While we may have conceded this election, we are not conceding our fight for a better union.

The enemies of working families are unrelenting in their determination to weaken union rights, to decimate the public services on which so many citizens depend, and to drive down our standard of living.

We can only combat them if we build our power from the grassroots up, if we strengthen councils and locals to make the critical fights at the local level, and if we firmly uphold democracy and integrity at every level of our union.  You have our promise to do everything possible to advance those goals.

In solidarity,
 Danny Donohue Signature                         Alice Goff Signature
Danny Donohue                                               Alice Goff


Solidarity.


Thursday, June 21, 2012

An interview with Danny Donohue

Originally posted in Blogging Blue in Wisconsin (We in NY know Danny) This is written by an AFSCME member in Wisconsin:


No doubt you’re probably wondering, “Who the heck is Danny Donohue?” Donohue (pictured, left) isn’t an elected official, nor is he a candidate for elected office, but he is a candidate for AFSCME International President.
As many of you know, I’m a proud member of AFSCME (Council 24, to be exact), and I’ve taken a great interest in this week’s elections in Los Angeles to choose the next President of AFSCME International. Donohue is running against Lee Saunders, who currently serves as Secretary-Treasurer of AFSCME, and the race to become the next President of AFSCME International has really become a race of the establishment (Saunders) vs. the change candidate (Donohue).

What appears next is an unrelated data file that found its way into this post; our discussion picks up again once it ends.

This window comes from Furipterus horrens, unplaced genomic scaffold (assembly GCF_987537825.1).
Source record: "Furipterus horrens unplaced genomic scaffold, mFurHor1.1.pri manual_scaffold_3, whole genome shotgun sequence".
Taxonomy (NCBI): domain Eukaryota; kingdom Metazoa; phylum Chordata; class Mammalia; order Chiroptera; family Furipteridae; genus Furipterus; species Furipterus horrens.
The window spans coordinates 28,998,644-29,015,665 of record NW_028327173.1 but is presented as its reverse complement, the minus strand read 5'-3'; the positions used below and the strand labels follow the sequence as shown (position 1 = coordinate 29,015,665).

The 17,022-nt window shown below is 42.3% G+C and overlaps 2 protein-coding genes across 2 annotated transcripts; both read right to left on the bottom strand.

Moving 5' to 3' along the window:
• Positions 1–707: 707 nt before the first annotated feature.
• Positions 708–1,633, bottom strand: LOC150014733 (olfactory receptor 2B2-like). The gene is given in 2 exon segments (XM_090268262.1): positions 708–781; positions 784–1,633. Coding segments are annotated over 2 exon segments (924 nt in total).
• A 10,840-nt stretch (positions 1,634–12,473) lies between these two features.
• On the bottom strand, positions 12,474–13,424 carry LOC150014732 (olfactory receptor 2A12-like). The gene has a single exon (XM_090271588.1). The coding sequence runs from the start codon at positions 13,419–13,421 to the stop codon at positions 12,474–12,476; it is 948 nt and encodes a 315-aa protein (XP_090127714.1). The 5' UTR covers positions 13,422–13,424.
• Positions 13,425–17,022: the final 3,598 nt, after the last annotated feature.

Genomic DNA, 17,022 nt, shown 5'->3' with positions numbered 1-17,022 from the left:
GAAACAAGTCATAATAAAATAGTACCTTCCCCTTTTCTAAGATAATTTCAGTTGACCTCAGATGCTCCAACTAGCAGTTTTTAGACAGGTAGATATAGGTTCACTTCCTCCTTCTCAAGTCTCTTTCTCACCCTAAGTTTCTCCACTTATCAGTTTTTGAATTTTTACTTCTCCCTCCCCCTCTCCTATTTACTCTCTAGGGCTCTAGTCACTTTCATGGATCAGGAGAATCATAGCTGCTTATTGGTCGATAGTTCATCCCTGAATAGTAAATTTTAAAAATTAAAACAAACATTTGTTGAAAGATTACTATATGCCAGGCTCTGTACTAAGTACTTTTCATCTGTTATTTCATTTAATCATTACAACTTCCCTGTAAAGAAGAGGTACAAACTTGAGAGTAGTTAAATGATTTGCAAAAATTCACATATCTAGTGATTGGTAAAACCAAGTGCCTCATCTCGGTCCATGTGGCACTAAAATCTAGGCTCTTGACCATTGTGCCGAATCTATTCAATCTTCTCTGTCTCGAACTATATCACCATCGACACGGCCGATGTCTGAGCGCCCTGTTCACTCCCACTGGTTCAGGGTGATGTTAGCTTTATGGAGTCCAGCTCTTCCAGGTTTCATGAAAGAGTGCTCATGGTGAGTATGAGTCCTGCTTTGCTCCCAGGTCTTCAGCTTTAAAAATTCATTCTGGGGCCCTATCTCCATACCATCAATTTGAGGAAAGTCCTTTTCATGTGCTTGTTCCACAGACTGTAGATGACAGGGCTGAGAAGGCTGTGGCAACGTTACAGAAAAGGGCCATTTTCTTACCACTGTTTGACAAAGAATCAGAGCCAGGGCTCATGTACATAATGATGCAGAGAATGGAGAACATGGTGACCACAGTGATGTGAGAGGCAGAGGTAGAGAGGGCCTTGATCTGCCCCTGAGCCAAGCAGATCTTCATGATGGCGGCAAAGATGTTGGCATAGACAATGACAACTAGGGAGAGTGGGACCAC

Last week Friday I had an opportunity to chat with Donohue about his decision to run for President of AFSCME International, as well as his thoughts on how he’d move AFSCME forward and grow the union, which has seen its membership decline, especially here in Wisconsin in the aftermath of Gov. Scott Walker’s assault on public employee collective bargaining rights. “We have to do things a different way,” Donohue responded when asked he decided to run, adding that AFSCME has traditionally been a strong organization because of its grassroots operation. Donohue noted he wants to focus on rebuilding AFSCME from the bottom up, saying, “We’ve become a top-down operation. We have to do things a different way,” Donohue added, saying that while the country has changed dramatically over the past five years, AFSCME has not adapted as well.
When prompted to talk about how he’d move AFSCME forward if elected, Donohue started by mentioning that he’d review the resources the union currently has and how it spends its money, in order to ensure resources are being allocated efficiently. Donohue cited the union’s decision to spend $1 million on ads attacking Republican presidential nominee Mitt Romney in Florida as an example of the union allocating its resources unwisely, and he noted that AFSCME members in Florida have questioned why their union leadership only visits their state in election years. “We need to be invested in our members’ lives every day,” Donohue said, adding that the members of AFSCME are neighbors, friends, and people who live down the block from the general public, a fact that needs to be reinforced. Donohue also made a point to mention that he feels union leadership needs to listen more to its members, instead of telling members what to do.
Asked what he brings to the table that his opponent, Lee Saunders, doesn’t, Donohue was quick to point to his experience as a rank and file member of AFSCME, having come up through the ranks of AFSCME in New York state. “I know what it’s like to be one paycheck from being laid off,” Donohue said, adding that he’d bring a rank and file member’s mentality to his position as President, specifically when it comes to how the union’s money is being spent. “I want more transparency from International,” Donohue said to emphasize his point.